The decision is a consolidation of the Shi’ite presence in the religious sphere through seizing the sects' seats and influence in the council, which of course is an extension of their political influence, ensuring greater control over Syria.

For al-Hajj, this will entail several things, including, “First, a change in the predominant religious identity in the country, and transforming it into just another sect through the Scholarly Council, which includes all the sects and which will be the religious front of the state. Second, the consolidation of the Shi’ite presence in the religious sphere through seizing the seats of the sects and their influence in the council, which of course is an extension of their political influence, which means ensuring greater control over the religious sphere through the state’s religious institutions. And this will constitute the most dangerous next move, since the Scholarly Council - as shown within its duties - will control the role of religion in society, religion in the way the political establishment wants it to appear.”

Al-Hajj says, “The strategic plan for Iranian intervention in Syria in 2013, as mentioned by the slain General Ahmed Hamedani - stipulates that working on religious conversion (to Shi’ism) in the country is a key item, and its implementation was postponed - as he said - at the request of the Secretary-General of Hezbollah because it was not appropriate to be carried out in in light of the situation and the war, and it seems that the time has now come.

Al-Hajj continues, “Third, the decision will also lead to the fostering of sectarianism, as the decision to marginalize the Grand Mufti will lead to the establishment of an alternative Sunni reference or authority that represents the ‘Sunnis’. Perhaps the Syrian Islamic Council (SIC) will undertake this task, and this will also be very dangerous; since, as much as this will allow the Sunni majority to feel that its identity is protected symbolically, it can reinforce its transformation into a rival sect within a divided society. Fourth, it will lead to a loss of confidence in the religious establishment, which could create a black market for fatwas that reinforce the alienation of society from the state and create new and likely extremist religious patterns, especially if we take into account the massive destruction in Syria and the lack of hope on the horizon.”

The religious establishment in Syria has always been supportive of the rule of the Assad family since the coup of the late Syrian President Hafez al-Assad in 1970. At the time, Sheikh Ahmed Kuftaro, the Grand Mufti of Syria who was supported by the Ba’athists in 1963, led a campaign to bless the religious establishment of the coup. Throughout the 30-year rule of al-Assad senior, the relationship between the religious establishment and the regime kept strengthening, and this was able to attract Sheikh Muhammad Ramadan al-Bouti, who had a high and prestigious academic standing, in Syria and the Islamic world.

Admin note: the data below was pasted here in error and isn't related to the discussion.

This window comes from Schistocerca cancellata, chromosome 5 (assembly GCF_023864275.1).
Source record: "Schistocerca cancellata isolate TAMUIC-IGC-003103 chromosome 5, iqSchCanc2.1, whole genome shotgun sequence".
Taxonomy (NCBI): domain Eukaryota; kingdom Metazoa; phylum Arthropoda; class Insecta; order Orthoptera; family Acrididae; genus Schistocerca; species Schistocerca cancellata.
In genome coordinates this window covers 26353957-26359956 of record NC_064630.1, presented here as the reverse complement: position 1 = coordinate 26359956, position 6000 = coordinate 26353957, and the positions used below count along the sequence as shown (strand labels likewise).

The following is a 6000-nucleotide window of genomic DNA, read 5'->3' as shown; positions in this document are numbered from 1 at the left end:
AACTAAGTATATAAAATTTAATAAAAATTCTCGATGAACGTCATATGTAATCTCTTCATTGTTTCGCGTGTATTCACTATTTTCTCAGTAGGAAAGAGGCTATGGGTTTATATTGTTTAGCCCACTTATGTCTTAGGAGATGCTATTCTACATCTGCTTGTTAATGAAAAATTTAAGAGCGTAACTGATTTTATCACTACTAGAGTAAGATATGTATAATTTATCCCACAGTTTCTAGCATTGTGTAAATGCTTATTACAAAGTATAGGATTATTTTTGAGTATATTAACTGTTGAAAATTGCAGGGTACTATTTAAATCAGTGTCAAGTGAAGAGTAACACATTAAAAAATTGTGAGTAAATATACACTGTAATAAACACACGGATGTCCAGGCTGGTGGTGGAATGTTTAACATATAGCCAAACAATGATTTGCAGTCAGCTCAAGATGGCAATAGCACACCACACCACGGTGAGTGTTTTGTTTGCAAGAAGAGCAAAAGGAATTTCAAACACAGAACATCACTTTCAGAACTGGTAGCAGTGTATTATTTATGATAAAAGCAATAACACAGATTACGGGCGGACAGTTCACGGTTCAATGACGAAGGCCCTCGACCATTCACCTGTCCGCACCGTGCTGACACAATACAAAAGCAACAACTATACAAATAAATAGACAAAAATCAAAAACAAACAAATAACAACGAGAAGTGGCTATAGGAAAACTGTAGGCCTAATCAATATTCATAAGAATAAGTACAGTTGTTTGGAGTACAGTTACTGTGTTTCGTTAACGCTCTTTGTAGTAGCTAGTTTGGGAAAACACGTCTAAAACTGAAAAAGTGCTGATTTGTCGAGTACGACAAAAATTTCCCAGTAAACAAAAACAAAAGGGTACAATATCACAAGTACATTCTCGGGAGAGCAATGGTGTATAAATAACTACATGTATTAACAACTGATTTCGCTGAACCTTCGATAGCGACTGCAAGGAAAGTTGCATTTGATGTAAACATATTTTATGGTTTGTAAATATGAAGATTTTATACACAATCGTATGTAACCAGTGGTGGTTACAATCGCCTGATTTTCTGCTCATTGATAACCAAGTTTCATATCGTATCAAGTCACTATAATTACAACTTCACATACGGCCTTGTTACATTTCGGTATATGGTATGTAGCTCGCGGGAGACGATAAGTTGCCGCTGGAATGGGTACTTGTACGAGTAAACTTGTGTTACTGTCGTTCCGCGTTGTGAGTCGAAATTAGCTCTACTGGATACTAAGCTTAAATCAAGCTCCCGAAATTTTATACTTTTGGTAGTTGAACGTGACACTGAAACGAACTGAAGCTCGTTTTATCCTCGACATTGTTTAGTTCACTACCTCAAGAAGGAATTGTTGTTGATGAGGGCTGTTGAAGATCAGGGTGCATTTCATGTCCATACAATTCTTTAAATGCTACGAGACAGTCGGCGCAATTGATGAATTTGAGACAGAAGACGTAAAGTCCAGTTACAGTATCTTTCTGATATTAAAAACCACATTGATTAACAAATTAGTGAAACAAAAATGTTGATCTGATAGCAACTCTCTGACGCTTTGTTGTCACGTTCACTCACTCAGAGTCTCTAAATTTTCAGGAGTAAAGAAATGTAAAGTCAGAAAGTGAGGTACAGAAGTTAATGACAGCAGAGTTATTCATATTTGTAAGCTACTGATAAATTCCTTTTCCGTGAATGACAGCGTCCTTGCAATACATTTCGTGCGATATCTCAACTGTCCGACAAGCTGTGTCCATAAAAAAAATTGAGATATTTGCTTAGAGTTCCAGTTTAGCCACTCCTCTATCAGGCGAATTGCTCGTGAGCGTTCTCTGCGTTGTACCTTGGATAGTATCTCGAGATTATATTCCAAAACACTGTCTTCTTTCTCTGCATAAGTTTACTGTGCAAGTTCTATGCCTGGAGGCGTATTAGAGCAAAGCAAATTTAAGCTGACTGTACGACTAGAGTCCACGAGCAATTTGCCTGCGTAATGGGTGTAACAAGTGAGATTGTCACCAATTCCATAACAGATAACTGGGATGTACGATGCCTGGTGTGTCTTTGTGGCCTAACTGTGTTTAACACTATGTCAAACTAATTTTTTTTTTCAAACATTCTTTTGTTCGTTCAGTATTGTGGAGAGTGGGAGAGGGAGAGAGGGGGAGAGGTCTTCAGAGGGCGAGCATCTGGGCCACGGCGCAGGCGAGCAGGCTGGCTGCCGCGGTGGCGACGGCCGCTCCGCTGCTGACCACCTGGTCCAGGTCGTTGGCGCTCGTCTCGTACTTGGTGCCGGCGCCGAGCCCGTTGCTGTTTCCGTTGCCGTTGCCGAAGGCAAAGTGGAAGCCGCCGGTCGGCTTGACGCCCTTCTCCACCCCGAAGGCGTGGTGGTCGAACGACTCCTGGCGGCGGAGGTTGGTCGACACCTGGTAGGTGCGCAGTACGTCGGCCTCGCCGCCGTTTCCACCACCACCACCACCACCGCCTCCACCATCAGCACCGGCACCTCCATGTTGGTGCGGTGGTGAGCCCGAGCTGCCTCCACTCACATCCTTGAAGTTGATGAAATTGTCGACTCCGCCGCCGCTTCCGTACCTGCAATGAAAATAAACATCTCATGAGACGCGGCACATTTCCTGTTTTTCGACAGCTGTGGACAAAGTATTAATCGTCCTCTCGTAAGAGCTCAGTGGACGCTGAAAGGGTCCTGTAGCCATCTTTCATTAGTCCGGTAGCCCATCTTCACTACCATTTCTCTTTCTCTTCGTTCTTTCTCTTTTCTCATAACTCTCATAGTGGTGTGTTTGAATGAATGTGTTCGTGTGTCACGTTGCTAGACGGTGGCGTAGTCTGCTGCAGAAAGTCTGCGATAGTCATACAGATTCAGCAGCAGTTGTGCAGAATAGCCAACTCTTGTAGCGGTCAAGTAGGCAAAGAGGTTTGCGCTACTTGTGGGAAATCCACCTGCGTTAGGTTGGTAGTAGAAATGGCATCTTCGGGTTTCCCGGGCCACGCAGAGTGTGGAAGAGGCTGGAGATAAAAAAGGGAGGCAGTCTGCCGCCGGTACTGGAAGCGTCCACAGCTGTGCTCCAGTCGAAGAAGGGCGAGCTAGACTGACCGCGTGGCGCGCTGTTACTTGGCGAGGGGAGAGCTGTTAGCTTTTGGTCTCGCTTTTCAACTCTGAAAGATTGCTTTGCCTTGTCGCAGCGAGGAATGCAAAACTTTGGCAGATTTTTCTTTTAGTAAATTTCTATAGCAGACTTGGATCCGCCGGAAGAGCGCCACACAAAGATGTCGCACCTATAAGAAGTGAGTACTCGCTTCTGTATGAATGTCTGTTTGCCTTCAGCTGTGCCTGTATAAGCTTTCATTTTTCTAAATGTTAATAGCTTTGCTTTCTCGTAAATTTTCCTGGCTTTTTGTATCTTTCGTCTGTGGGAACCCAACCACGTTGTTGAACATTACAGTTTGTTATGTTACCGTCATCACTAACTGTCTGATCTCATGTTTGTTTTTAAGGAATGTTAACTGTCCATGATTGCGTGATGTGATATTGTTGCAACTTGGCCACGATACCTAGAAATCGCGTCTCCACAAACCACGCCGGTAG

Things did not differ much with the arrival of current President Bashar al-Assad (junior) to power, with Ahmad Badreddin Hassoun, the Grand Mufti of Syria and the highest religious authority in the country, becoming one of the most controversial religious figures throughout his tenure, specifically with the beginning of the revolution in 2011.

Hassoun, an Aleppo local, was appointed Mufti of Aleppo in 2002. In 2005, months after the death of Syria’s Grand Mufti, Ahmed Kuftaro, al-Assad appointed Hassoun as Grand Mufti of the Republic to succeed him. And even before his appointment as Grand Mufti of Syria and before Sayyed became the Minister of Endowments, the disputes between the two men had been public and out in the 0pen.”

Hassoun had also made another problematic statement, saying: “I swear to God that President Hafez al-Assad died only owning a house in Qardaha … and Bashar al-Assad has nothing, and I speak out of closeness”.

Hassoun has previously shown up in notable situations in support of Assad. He once said, “To the countries of Europe and all the conspirators, in the event of an attack on Syria and Lebanon, all our sons will become martyrs in the lands of America, France and Britain. I say to all Europe that we will now prepare martyrs (fighters) for them, and to America, that if America bombed Syria, then an eye for an eye, a tooth for a tooth, and the initiator shall bear the brunt of blame.”

Hassoun had also made another problematic statement, in which he said, “I swear to you by God that President Hafez al-Assad died only owning a house in Qardaha. I dare everyone to prove to me that he has another house, and Bashar al-Assad has nothing, and I speak out of closeness [to them]”.

When Ahmad Hassoun’s son was killed, the opposition accused the regime of assassinating him, while the regime accused “terrorist groups” of the operation. During the funeral, Hassoun said, “Those who commit these acts do not target people, but rather target the nation and want Syria to kneel before the Zionists and America,” stressing that “they will not reach their goal and even if there is only one man left in Syria, he will not give up Palestine, he will not kneel before the enemies of the nation, he will not be a coward, and he will not kill the innocent.”